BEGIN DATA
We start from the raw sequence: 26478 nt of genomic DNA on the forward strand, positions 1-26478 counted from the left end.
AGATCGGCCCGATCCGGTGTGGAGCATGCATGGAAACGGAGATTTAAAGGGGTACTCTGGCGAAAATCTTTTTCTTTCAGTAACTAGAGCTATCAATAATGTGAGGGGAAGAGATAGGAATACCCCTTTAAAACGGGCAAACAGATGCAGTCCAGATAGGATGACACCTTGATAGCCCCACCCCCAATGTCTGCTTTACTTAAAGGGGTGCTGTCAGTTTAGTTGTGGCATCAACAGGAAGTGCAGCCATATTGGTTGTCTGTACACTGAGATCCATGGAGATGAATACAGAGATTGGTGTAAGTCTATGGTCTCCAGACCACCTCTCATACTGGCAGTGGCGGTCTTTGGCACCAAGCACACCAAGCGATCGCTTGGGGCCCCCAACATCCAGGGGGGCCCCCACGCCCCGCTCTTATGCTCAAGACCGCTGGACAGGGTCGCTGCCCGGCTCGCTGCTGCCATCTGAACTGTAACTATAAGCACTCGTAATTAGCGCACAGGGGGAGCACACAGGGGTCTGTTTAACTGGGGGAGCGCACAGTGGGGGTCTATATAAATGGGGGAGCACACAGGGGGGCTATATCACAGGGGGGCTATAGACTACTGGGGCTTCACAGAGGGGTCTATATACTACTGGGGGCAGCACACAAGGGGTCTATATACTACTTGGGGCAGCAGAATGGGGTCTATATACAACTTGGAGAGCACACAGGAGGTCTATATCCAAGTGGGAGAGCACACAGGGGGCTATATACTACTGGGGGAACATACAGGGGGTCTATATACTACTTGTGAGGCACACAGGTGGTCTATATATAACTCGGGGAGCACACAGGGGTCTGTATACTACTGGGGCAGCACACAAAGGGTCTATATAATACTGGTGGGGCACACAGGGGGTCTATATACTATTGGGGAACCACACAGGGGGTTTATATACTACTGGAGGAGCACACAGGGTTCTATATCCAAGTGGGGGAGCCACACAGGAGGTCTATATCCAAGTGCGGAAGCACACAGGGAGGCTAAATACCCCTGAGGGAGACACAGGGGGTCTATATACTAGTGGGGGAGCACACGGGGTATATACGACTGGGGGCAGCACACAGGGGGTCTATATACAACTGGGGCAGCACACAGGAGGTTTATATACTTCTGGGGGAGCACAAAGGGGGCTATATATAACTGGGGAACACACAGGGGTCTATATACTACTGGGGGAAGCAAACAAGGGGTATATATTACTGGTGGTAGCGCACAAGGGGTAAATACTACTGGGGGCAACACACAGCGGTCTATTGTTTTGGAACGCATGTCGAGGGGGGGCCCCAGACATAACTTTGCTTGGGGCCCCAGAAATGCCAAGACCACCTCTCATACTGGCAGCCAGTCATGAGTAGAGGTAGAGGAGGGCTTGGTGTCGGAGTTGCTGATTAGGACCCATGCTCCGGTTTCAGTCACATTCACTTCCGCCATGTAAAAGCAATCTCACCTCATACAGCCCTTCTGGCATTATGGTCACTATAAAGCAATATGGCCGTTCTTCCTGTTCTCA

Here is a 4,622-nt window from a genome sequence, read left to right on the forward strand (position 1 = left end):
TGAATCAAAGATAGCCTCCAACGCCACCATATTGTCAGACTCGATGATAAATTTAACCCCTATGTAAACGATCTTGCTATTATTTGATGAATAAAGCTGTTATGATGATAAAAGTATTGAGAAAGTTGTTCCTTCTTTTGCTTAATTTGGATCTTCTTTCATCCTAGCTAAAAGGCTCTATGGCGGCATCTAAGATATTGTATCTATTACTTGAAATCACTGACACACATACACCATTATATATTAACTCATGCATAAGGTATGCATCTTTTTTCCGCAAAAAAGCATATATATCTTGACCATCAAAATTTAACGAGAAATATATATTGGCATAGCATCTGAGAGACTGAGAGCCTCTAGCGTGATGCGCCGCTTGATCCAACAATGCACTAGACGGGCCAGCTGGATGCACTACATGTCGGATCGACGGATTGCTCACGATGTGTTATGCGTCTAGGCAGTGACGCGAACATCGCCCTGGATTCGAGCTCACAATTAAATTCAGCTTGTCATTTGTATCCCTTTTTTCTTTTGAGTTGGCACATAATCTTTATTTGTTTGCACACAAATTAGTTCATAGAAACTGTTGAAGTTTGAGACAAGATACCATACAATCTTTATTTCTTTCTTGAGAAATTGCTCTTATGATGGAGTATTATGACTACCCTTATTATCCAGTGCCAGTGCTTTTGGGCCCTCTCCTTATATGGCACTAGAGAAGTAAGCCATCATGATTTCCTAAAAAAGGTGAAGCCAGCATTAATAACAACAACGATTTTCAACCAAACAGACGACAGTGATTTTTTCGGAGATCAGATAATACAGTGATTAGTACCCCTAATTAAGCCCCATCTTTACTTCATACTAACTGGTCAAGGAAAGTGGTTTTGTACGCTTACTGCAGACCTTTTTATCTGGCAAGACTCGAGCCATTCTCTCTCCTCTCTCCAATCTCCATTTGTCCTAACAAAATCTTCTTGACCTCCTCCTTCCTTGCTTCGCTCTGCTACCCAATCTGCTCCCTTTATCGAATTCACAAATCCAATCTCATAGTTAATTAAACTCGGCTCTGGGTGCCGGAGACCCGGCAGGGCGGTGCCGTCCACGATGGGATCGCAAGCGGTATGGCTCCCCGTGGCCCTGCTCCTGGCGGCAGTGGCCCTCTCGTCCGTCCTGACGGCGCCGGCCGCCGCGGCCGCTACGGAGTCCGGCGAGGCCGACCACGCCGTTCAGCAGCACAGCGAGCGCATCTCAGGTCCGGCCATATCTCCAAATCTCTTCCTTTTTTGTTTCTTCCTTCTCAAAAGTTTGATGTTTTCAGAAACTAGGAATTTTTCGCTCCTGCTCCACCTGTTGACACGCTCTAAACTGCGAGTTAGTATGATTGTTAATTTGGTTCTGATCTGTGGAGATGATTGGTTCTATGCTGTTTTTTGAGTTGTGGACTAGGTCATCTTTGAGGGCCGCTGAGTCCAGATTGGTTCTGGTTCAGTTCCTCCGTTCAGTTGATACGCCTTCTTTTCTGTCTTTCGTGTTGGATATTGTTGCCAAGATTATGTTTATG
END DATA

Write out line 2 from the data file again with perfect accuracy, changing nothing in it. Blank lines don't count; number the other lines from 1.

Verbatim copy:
AGATCGGCCCGATCCGGTGTGGAGCATGCATGGAAACGGAGATTTAAAGGGGTACTCTGGCGAAAATCTTTTTCTTTCAGTAACTAGAGCTATCAATAATGTGAGGGGAAGAGATAGGAATACCCCTTTAAAACGGGCAAACAGATGCAGTCCAGATAGGATGACACCTTGATAGCCCCACCCCCAATGTCTGCTTTACTTAAAGGGGTGCTGTCAGTTTAGTTGTGGCATCAACAGGAAGTGCAGCCATATTGGTTGTCTGTACACTGAGATCCATGGAGATGAATACAGAGATTGGTGTAAGTCTATGGTCTCCAGACCACCTCTCATACTGGCAGTGGCGGTCTTTGGCACCAAGCACACCAAGCGATCGCTTGGGGCCCCCAACATCCAGGGGGGCCCCCACGCCCCGCTCTTATGCTCAAGACCGCTGGACAGGGTCGCTGCCCGGCTCGCTGCTGCCATCTGAACTGTAACTATAAGCACTCGTAATTAGCGCACAGGGGGAGCACACAGGGGTCTGTTTAACTGGGGGAGCGCACAGTGGGGGTCTATATAAATGGGGGAGCACACAGGGGGGCTATATCACAGGGGGGCTATAGACTACTGGGGCTTCACAGAGGGGTCTATATACTACTGGGGGCAGCACACAAGGGGTCTATATACTACTTGGGGCAGCAGAATGGGGTCTATATACAACTTGGAGAGCACACAGGAGGTCTATATCCAAGTGGGAGAGCACACAGGGGGCTATATACTACTGGGGGAACATACAGGGGGTCTATATACTACTTGTGAGGCACACAGGTGGTCTATATATAACTCGGGGAGCACACAGGGGTCTGTATACTACTGGGGCAGCACACAAAGGGTCTATATAATACTGGTGGGGCACACAGGGGGTCTATATACTATTGGGGAACCACACAGGGGGTTTATATACTACTGGAGGAGCACACAGGGTTCTATATCCAAGTGGGGGAGCCACACAGGAGGTCTATATCCAAGTGCGGAAGCACACAGGGAGGCTAAATACCCCTGAGGGAGACACAGGGGGTCTATATACTAGTGGGGGAGCACACGGGGTATATACGACTGGGGGCAGCACACAGGGGGTCTATATACAACTGGGGCAGCACACAGGAGGTTTATATACTTCTGGGGGAGCACAAAGGGGGCTATATATAACTGGGGAACACACAGGGGTCTATATACTACTGGGGGAAGCAAACAAGGGGTATATATTACTGGTGGTAGCGCACAAGGGGTAAATACTACTGGGGGCAACACACAGCGGTCTATTGTTTTGGAACGCATGTCGAGGGGGGGCCCCAGACATAACTTTGCTTGGGGCCCCAGAAATGCCAAGACCACCTCTCATACTGGCAGCCAGTCATGAGTAGAGGTAGAGGAGGGCTTGGTGTCGGAGTTGCTGATTAGGACCCATGCTCCGGTTTCAGTCACATTCACTTCCGCCATGTAAAAGCAATCTCACCTCATACAGCCCTTCTGGCATTATGGTCACTATAAAGCAATATGGCCGTTCTTCCTGTTCTCA